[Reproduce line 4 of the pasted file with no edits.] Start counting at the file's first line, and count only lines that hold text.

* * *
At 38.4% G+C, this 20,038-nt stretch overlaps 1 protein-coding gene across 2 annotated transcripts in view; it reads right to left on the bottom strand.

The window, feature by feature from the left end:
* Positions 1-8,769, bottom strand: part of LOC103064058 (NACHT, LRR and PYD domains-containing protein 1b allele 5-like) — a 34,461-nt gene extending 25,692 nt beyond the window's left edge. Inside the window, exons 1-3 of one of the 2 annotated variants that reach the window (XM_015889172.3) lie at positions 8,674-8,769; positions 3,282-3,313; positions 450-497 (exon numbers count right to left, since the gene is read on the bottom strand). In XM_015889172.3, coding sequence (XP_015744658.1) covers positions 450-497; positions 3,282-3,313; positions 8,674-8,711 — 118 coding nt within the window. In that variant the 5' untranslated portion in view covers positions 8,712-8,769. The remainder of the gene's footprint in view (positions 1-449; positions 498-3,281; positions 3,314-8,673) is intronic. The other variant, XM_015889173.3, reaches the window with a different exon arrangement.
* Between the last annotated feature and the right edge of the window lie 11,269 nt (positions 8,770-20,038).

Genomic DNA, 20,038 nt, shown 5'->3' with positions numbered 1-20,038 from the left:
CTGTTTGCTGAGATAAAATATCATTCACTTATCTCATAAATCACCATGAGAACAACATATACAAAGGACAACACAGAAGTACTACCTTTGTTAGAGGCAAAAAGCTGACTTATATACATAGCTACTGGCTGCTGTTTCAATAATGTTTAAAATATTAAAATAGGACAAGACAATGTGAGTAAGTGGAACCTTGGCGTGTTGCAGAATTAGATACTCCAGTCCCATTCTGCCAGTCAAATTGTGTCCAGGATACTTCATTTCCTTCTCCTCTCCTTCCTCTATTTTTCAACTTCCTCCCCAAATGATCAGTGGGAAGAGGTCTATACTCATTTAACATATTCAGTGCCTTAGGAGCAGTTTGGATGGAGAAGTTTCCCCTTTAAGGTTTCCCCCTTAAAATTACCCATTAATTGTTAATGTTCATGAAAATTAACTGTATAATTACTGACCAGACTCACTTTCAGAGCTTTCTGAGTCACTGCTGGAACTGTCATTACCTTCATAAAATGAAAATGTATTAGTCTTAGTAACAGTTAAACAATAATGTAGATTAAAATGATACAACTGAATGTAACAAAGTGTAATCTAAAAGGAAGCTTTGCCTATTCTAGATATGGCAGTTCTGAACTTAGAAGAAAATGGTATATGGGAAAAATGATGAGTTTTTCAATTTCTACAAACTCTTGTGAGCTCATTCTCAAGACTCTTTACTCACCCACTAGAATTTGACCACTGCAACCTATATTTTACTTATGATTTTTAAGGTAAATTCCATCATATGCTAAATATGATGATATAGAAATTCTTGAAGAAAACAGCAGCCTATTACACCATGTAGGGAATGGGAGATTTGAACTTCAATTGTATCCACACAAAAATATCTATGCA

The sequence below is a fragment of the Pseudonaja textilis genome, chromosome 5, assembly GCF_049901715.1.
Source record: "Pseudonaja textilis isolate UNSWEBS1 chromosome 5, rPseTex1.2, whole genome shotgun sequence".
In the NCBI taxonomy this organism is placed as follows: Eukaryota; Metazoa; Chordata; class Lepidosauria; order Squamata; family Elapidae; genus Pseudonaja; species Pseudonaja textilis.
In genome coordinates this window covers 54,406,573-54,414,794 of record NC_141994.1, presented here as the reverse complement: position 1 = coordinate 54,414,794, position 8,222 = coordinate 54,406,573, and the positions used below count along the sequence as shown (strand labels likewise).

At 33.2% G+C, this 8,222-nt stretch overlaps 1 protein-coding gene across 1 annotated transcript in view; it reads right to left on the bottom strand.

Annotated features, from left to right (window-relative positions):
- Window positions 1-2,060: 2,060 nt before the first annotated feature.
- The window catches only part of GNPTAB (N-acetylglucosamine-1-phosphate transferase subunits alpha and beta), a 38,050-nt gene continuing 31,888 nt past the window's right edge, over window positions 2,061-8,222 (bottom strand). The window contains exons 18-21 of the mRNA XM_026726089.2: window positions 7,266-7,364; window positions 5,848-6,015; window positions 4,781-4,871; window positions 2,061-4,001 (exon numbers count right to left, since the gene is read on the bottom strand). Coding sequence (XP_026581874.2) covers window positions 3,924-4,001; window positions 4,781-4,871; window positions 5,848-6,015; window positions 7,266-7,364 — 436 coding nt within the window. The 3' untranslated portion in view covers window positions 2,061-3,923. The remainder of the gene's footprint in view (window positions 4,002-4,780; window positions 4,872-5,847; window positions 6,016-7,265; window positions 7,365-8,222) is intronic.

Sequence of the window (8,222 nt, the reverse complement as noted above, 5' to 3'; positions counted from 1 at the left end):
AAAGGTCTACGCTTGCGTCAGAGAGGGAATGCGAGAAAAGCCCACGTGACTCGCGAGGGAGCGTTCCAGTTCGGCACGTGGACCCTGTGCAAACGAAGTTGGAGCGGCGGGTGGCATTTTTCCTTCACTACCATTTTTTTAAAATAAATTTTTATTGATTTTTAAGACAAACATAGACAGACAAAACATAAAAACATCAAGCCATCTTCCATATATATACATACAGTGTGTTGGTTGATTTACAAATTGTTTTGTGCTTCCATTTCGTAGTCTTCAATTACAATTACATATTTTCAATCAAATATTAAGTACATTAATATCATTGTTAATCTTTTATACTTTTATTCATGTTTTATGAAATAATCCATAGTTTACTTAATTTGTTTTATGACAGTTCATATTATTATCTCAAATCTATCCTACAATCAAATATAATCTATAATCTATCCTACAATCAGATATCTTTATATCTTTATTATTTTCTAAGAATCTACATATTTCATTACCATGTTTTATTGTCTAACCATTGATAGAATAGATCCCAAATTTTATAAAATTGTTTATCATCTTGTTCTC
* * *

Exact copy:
* Between the last annotated feature and the right edge of the window lie 11,269 nt (positions 8,770-20,038).